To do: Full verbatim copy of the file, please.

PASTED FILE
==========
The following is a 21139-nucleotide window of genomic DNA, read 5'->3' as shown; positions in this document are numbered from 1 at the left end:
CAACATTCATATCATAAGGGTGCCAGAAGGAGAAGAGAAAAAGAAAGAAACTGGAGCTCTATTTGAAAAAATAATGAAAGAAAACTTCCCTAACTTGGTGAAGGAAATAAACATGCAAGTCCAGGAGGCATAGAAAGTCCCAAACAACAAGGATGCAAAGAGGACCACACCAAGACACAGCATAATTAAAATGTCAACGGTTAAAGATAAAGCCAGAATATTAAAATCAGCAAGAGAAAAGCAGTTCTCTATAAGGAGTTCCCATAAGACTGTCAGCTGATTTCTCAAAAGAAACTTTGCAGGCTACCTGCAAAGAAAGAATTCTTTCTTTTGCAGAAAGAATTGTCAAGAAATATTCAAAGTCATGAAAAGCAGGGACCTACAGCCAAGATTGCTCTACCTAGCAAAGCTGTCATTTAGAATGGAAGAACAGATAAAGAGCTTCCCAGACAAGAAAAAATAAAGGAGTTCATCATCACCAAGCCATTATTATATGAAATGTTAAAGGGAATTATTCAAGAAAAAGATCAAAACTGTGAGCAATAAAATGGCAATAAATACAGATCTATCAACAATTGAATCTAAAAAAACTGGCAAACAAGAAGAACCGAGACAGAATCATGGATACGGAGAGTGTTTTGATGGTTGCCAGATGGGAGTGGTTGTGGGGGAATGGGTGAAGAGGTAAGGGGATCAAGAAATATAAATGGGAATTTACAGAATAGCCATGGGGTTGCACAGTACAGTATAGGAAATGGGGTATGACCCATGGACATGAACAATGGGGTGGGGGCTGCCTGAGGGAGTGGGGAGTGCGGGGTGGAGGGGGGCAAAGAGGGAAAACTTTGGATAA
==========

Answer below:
The following is a 21139-nucleotide window of genomic DNA, read 5'->3' as shown; positions in this document are numbered from 1 at the left end:
CAACATTCATATCATAAGGGTGCCAGAAGGAGAAGAGAAAAAGAAAGAAACTGGAGCTCTATTTGAAAAAATAATGAAAGAAAACTTCCCTAACTTGGTGAAGGAAATAAACATGCAAGTCCAGGAGGCATAGAAAGTCCCAAACAACAAGGATGCAAAGAGGACCACACCAAGACACAGCATAATTAAAATGTCAACGGTTAAAGATAAAGCCAGAATATTAAAATCAGCAAGAGAAAAGCAGTTCTCTATAAGGAGTTCCCATAAGACTGTCAGCTGATTTCTCAAAAGAAACTTTGCAGGCTACCTGCAAAGAAAGAATTCTTTCTTTTGCAGAAAGAATTGTCAAGAAATATTCAAAGTCATGAAAAGCAGGGACCTACAGCCAAGATTGCTCTACCTAGCAAAGCTGTCATTTAGAATGGAAGAACAGATAAAGAGCTTCCCAGACAAGAAAAAATAAAGGAGTTCATCATCACCAAGCCATTATTATATGAAATGTTAAAGGGAATTATTCAAGAAAAAGATCAAAACTGTGAGCAATAAAATGGCAATAAATACAGATCTATCAACAATTGAATCTAAAAAAACTGGCAAACAAGAAGAACCGAGACAGAATCATGGATACGGAGAGTGTTTTGATGGTTGCCAGATGGGAGTGGTTGTGGGGGAATGGGTGAAGAGGTAAGGGGATCAAGAAATATAAATGGGAATTTACAGAATAGCCATGGGGTTGCACAGTACAGTATAGGAAATGGGGTATGACCCATGGACATGAACAATGGGGTGGGGGCTGCCTGAGGGAGTGGGGAGTGCGGGGTGGAGGGGGGCAAAGAGGGAAAACTTTGGATAA